To combat this, Vimeo is launching what they are calling Share the Screen, an initiative that they "hope will help close the gender gap that is so pervasive in the entertainment industry." With the presence that Vimeo has on the internet, they hope to do much more than just bring about awareness. Here's more from Andrea Allen:

We intend to foster equality by investing in female-led programming, educational workshops, meetups, interviews, and more that spotlight and support female voices in the Vimeo community.

Gender inequality in filmmaking isn’t simply a woman’s problem: it’s everyone’s problem. When diverse voices are given equal consideration and weight, more informed artistic decisions are made, better stories are told — and it’s also the right thing to do as human beings.

Andrea also mentions that Vimeo has worked to support female filmmakers in unofficial ways as well, and is releasing Aidy Bryant's short film Darby Forever as a Vimeo Original (you might recognize her from SNL):

The goal of this endeavor is not to just highlight famous filmmakers, however. As Andrea mentioned in the comments:

We’ll be investing in female-led projects over the next year, and some of those will absolutely be from creators who haven’t had as much exposure as they deserve. We don’t want to rule any female creator out simply because they are or are not yet well known.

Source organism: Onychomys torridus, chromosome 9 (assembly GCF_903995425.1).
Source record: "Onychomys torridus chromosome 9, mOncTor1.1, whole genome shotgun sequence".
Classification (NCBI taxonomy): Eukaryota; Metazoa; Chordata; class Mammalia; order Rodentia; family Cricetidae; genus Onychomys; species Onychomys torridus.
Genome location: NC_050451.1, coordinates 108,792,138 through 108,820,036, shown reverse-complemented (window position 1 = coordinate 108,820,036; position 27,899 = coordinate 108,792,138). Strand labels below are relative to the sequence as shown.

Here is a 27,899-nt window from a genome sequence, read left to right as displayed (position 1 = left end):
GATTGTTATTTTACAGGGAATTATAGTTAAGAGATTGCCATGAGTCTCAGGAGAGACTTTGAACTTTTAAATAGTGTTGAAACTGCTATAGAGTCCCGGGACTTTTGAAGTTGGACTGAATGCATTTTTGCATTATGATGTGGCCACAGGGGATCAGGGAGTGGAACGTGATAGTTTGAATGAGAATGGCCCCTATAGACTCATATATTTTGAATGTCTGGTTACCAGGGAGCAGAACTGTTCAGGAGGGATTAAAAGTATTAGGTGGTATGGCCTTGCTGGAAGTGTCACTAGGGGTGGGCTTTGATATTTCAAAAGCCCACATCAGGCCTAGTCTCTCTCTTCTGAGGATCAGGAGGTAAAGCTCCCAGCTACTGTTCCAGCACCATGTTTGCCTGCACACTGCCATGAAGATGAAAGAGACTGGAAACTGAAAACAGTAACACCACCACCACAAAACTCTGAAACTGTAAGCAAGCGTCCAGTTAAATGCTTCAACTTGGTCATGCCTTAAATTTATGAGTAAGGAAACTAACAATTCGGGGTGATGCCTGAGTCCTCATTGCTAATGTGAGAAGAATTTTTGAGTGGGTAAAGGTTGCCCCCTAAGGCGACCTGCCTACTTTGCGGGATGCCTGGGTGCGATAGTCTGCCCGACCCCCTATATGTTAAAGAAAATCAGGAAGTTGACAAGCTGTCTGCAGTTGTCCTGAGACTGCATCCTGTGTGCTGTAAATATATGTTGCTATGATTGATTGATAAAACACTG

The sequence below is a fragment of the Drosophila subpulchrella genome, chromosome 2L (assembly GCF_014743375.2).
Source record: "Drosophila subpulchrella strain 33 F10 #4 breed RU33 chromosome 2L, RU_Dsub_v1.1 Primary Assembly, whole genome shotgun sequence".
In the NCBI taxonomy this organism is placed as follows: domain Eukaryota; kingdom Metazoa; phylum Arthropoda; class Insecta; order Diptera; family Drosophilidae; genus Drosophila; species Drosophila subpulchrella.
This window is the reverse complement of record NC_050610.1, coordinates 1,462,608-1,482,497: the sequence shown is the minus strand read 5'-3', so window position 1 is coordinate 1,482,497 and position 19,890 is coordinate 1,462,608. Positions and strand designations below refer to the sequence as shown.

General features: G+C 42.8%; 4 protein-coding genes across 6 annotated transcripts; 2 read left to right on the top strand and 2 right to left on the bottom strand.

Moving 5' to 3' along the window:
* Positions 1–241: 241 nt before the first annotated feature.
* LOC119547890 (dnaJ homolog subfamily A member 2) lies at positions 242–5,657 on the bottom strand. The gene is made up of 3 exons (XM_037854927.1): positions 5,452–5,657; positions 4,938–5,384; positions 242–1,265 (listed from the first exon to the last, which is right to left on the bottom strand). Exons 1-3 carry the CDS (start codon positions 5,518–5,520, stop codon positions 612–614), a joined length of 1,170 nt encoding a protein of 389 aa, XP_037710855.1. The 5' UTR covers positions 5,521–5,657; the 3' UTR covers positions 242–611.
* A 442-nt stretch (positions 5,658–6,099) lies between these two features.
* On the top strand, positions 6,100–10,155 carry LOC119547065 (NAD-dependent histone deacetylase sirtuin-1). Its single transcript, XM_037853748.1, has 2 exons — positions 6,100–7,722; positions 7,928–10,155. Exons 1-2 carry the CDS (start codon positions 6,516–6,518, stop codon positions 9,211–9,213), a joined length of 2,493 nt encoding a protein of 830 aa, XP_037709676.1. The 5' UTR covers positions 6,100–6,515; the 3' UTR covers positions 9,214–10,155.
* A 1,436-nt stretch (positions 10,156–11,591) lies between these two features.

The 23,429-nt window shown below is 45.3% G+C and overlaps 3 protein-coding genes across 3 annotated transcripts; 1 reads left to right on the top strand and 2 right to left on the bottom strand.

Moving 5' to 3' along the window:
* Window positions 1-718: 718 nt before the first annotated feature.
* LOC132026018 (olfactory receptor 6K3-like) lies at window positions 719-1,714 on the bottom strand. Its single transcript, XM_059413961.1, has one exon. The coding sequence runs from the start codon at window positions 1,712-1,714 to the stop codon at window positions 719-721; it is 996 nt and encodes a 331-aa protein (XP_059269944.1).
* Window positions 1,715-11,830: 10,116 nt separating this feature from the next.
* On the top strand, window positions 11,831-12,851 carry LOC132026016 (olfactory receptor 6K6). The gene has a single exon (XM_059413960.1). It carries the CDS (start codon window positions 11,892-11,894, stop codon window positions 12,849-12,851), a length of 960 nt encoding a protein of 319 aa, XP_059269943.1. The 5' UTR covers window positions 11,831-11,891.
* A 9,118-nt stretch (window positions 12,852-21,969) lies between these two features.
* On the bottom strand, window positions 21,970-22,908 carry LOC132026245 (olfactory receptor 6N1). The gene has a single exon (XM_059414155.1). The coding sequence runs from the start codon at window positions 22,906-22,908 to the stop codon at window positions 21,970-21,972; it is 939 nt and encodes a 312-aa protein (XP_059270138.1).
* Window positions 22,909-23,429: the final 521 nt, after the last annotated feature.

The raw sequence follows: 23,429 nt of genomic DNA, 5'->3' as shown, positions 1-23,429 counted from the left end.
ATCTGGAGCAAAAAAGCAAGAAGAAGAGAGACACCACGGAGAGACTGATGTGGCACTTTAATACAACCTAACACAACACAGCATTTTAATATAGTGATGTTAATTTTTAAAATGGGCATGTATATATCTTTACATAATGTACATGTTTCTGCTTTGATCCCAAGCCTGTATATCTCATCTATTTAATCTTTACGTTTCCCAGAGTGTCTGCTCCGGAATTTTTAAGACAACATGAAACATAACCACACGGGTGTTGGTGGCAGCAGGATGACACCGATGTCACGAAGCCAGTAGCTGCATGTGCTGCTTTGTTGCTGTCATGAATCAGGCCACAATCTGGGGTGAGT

As she says above, gender inequality is everyone's problem. The industry will be better off when there are much more diverse stories being told. As Robert Redford recently said at Sundance, life experience is probably the most important part of being a storyteller, and those voices who aren't heard as often already have a different set of life experience coming into filmmaking.

Vimeo hasn't laid out all of the details yet, but they will be looking for a minimum of five projects from women filmmakers this year, and once those projects are picked, they will offer them for sale or rental. Here's more from Wired:

Under the initiative, announced today at the Sundance Film Festival, Vimeo will bankroll at least five projects from women filmmakers this year. It will identify burgeoning directors through its current acquisitions pipeline, the team behind its original series, and the in-house group that handles the platform’s Staff Picks. Staffers also will meet with female filmmakers during Sundance in a bid to find candidates.

In the future, Vimeo will likely expand this to other underrepresented groups. This initiative is a huge step in the right direction, especially for a company with such a large user base.

Source: Vimeo